Lessons from the Chief
If you work for Barry Noakes, there is probably one guarantee: You like to learn.
As the chief engineer for Lockheed Martin’s commercial space programs, Noakes credits his desire to ask questions and learn as one of the biggest factors in helping him grow his career.
“I learn something every day,” Noakes said. “When you work on space programs, you get exposed to challenging tasks and have to work with a large number of other engineers. That is where you take on those opportunities to learn more.”
His other favorite part about working on space programs?
“The satisfaction of seeing your product launch on a rocket is a pretty big deal.”
After finishing a degree in mechanical engineering from Rutgers University, Noakes got his start with Lockheed Martin 33 years ago working for a legacy division of RCA in East Windsor, New Jersey.
Early on, he followed his father’s footsteps working on communications spacecraft—first, as an intern and later as a mechanical design engineer.
During his early years, Noakes “grew within the field,” taking on roles in systems engineering and later working on spacecraft assembly, test and launch operations.
Today, he is responsible for overseeing all of the engineering for Lockheed Martin’s commercial space programs. This includes programs like the A2100 satellite, one of the most powerful flight-proven commercial spacecraft currently available.
“For satellite programs, our engineers are challenged to come up with robust designs that need to work in orbit for 15 or more years without repair,” Noakes said. “There is something very special about getting lots of people together to bring those solutions forward.”
FIVE TIPS FOR GETTING AHEAD
Would you like to land a career as rewarding as Barry’s? Read on below for his five tips for getting ahead.
1. Have a learning disposition. According to Noakes, people who keep their eyes open and ask questions are some of the best people to work around. “Space programs require a large number of different disciplines and a very wide range of backgrounds and educations—from the scientists and engineers to the technicians assembling the spacecraft,” Noakes said. “Each of us has a unique point of view, and we can learn from each other simply by asking questions.”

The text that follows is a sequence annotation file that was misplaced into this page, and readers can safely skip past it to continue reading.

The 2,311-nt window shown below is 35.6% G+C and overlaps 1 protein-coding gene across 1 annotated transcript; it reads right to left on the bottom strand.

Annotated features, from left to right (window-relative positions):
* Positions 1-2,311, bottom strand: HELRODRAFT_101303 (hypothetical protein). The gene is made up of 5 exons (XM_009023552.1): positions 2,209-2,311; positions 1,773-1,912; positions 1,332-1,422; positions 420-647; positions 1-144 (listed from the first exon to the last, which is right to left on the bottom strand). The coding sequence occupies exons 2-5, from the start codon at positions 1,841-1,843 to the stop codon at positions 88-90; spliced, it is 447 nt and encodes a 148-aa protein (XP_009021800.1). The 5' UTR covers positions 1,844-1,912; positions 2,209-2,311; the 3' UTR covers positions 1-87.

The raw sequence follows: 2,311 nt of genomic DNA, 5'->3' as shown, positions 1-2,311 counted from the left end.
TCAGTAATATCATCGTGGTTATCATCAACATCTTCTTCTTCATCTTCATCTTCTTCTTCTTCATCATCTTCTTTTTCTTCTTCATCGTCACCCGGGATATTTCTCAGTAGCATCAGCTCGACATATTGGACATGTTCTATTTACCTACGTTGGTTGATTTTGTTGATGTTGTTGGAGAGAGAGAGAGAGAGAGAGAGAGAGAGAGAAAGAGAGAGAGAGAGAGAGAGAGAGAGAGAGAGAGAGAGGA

2. Find a job that excites you. Noakes sees opportunities to get excited about his work everywhere he looks, whether it is motivating his team or the thrill of solving a difficult challenge. “We do really cool stuff, and I truly enjoy coming to work,” Noakes said. “I don’t think there a lot of jobs, generally, where you can say that all of the time.”
3. Seek opportunities for growth. Whether you are just starting out or are further along in your career, Noakes believes there is always room to take on the next challenge. “One of the particularly exciting aspects about the space business is that it is challenging engineering, so there are a lot of different disciplines you could learn and grow into.”
4. Learn about the business side of things. While early career professionals may still be learning the ins and outs of their own job, Noakes thinks this is one of the best times to begin asking questions about the business. “When you understand the business side of things, that is where you learn to recognize the trade-offs between a great way to solve a problem from an engineering standpoint and the cost impact it will have on the end customer.”
5. Challenge Yourself. Beyond the thrill of watching a spacecraft launch, Noakes also enjoys the challenge of the everyday problems his team must solve. “When you look at what we do, you will see a lot of different disciplines coming together to solve a problem that may have never been addressed before,” Noakes said. “That is when the challenge becomes truly exciting.”